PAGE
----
No matter how long our to-do lists get – both in our personal lives and at work – many of us are guilty of looking the other way and spending our time on easier, less taxing tasks. Learn how to beat procrastination and smash that to-do list with these top tips from social entrepreneur Sharath Jeevan and author Gemma Bray…
Procrastination comes in many forms: it’s not always simply a matter of laying on the sofa and watching Netflix while your ever-expanding to-do list collects dust in the corner. Sometimes, there are legitimate explanations for your procrastination, like a lack of information or energy. However, more often than not, our behaviour is caused by fear, perfectionism, delaying tactics or mere dilly-dallying.
In other instances, we may think we are being productive, as we tick smaller chores off from the bottom of our to-do lists, yet we are simply using this approach to defer starting the larger, more daunting tasks.
Here, our prioritization becomes skewed, as we award our immediate attention and effort to the less important – but easier – tasks, to feel the instant satisfaction and validation as we tick it off the list. All the while, the bigger, and often more important project is becoming more and more of an impossible task in the back of our minds.
If you’re ready to smash your to-do list – difficult tasks and all – read on for some top tips on how to beat procrastination at work and in your personal life…
How to beat procrastination
1. Think about what is causing your procrastination
The first step to overcoming procrastination is understanding it. ‘Ask yourself what is at the root of your procrastination. There might be a very good reason, such as you don’t have all the information, input or energy you need to complete the task,’ says Sharath Jeevan.
Procrastination is not always a bad thing. It may be necessary if it’s not about avoidance. Once you work out what is causing you to procrastinate, you can take steps to overcome whatever is stopping you from being productive – whether that’s seeking the external information you need, or recognising your own avoidance tactics and working out how you can overcome them.
2. Recognise when procrastination is beneficial
Do you tend to be more productive in the final hour before a massive deadline? While we’ve all been told that you should never leave work until the last minute (we see you school teachers), this approach might not necessarily be a ‘bad’ thing. For many people, it can actually be highly beneficial.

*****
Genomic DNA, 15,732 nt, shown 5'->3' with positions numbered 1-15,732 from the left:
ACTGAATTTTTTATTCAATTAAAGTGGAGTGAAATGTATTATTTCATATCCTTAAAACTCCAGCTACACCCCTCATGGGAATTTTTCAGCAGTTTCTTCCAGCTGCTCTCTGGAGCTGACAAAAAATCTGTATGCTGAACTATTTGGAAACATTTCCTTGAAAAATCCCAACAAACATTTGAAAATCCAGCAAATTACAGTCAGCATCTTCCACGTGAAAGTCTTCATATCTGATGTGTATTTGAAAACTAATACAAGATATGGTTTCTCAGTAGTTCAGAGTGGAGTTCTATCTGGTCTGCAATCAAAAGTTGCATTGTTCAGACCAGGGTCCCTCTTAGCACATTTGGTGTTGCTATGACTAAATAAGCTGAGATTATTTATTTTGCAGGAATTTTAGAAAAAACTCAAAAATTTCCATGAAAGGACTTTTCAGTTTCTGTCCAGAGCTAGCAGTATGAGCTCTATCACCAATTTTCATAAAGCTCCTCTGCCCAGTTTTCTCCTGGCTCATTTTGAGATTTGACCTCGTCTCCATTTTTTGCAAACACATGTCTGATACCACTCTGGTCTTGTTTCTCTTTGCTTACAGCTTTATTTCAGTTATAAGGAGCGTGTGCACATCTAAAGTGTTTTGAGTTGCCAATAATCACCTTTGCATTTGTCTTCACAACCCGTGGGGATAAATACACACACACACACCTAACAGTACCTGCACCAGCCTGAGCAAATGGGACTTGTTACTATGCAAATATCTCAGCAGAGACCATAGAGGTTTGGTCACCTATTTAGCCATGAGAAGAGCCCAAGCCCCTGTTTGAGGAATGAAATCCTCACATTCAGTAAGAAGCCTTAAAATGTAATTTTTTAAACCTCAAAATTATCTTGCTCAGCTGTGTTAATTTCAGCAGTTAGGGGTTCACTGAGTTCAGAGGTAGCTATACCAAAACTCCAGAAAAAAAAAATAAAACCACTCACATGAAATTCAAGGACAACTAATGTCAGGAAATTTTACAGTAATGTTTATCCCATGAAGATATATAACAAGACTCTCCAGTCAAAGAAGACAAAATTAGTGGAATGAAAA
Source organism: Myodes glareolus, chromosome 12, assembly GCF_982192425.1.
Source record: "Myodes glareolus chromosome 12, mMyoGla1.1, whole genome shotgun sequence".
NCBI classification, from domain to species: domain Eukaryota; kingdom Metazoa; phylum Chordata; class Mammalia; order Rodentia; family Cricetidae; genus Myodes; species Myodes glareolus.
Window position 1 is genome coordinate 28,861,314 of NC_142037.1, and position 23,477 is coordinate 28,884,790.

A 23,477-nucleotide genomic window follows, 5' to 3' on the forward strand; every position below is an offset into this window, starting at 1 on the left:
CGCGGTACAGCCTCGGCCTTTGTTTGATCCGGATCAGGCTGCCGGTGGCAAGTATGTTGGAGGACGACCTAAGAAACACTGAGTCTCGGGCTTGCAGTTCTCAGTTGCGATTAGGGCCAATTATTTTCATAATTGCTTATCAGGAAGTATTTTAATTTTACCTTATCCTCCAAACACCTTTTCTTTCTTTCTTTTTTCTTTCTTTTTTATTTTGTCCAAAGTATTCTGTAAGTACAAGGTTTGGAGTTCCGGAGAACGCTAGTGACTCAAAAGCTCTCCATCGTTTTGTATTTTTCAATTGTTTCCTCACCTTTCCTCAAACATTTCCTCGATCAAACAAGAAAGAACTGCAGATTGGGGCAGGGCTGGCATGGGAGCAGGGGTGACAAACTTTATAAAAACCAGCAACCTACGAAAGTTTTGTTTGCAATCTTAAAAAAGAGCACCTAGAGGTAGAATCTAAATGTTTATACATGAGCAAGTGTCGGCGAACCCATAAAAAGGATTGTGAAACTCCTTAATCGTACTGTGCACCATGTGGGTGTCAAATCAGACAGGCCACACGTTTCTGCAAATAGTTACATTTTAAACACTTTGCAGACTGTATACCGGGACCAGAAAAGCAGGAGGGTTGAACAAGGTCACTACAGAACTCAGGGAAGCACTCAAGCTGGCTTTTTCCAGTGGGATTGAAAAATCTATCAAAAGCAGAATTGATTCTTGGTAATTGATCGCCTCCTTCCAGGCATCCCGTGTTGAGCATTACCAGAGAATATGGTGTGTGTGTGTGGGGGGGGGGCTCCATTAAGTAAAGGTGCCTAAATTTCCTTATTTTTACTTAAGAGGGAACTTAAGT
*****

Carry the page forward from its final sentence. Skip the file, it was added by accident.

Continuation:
‘Not everyone thrives on completing tasks immediately,’ says Jeevan. ‘I’m someone whose creative juices flow best close to the final deadline. I feel fresher, and that type of urgency helps me deliver a good product. Knowing your own style helps a lot.’
If you, like Jeevan, find that the sense of urgency close to a deadline brings out the most productive version of yourself, then procrastinate away! Procrastination only needs to be worked on when it’s causing issues in your work or personal life, after all.
3. Do the toughest task first to beat procrastination
So many of us feel productive as we work our way through the quickest and easiest tasks on our to-do lists. However, this is merely a false sense of productivity that is disguising our deeply habitual procrastination.
Yes, all tasks need to be ticked off, no matter how small. However, by doing the easiest tasks first, not only are you making your life a lot more difficult when only the toughest tasks remain, but these larger tasks are likely to constantly be on your mind, using up your attention and energy even while you are not working on them. Because of this, it’s often better to just rip the plaster off and start working on it first.
This is known as ‘eat the frog’ strategy (eat the frog or it will eat you and you will procrastinate all day). It’s incredibly tempting to postpone these difficult tasks for another day, but at the back of your mind you know the task is waiting, and the longer you leave it, the more daunting it will become.
4. Don’t use ‘research’ as an excuse for procrastination
Do you find yourself randomly ‘researching’ topics on the internet, having a quick browse on an online shop or scrolling through social media? While browsing the internet or social media can be productive, and there are times where it is necessary, this habit can quickly tip over into procrastination. It’s easy to lose track of time while scrolling, after all.
If you struggle to stop ‘researching’ throughout the day, try setting up different home screens on your phone or laptop, to limit which apps you can use at different times of the day. ‘I have my phone setup with three different home screens – work, home and lifestyle, with fitness apps, social media and so on,’ says Gemma Bray. ‘That stops me checking the weather, browsing Facebook and online shopping whenever I pick up my phone. If it’s not on my work screen, I don’t go there.’
5. Perfectionism doesn’t make perfect
One reason a lot of us procrastinate is because we are fearful that our work is not good enough as it is. Maybe we have grandiose ideas about our completed project having to be a world-class work of art, business or science.
‘Perfectionism is the enemy of the good,’ says Jeevan. ‘Instead, aim for mastery. Mastery accepts that you never get to perfection, but what should motivate you is the process of getting better and better at the work. Do your best at the time but accept that there will always be things on which you can improve. Getting more proficent at something is exciting.’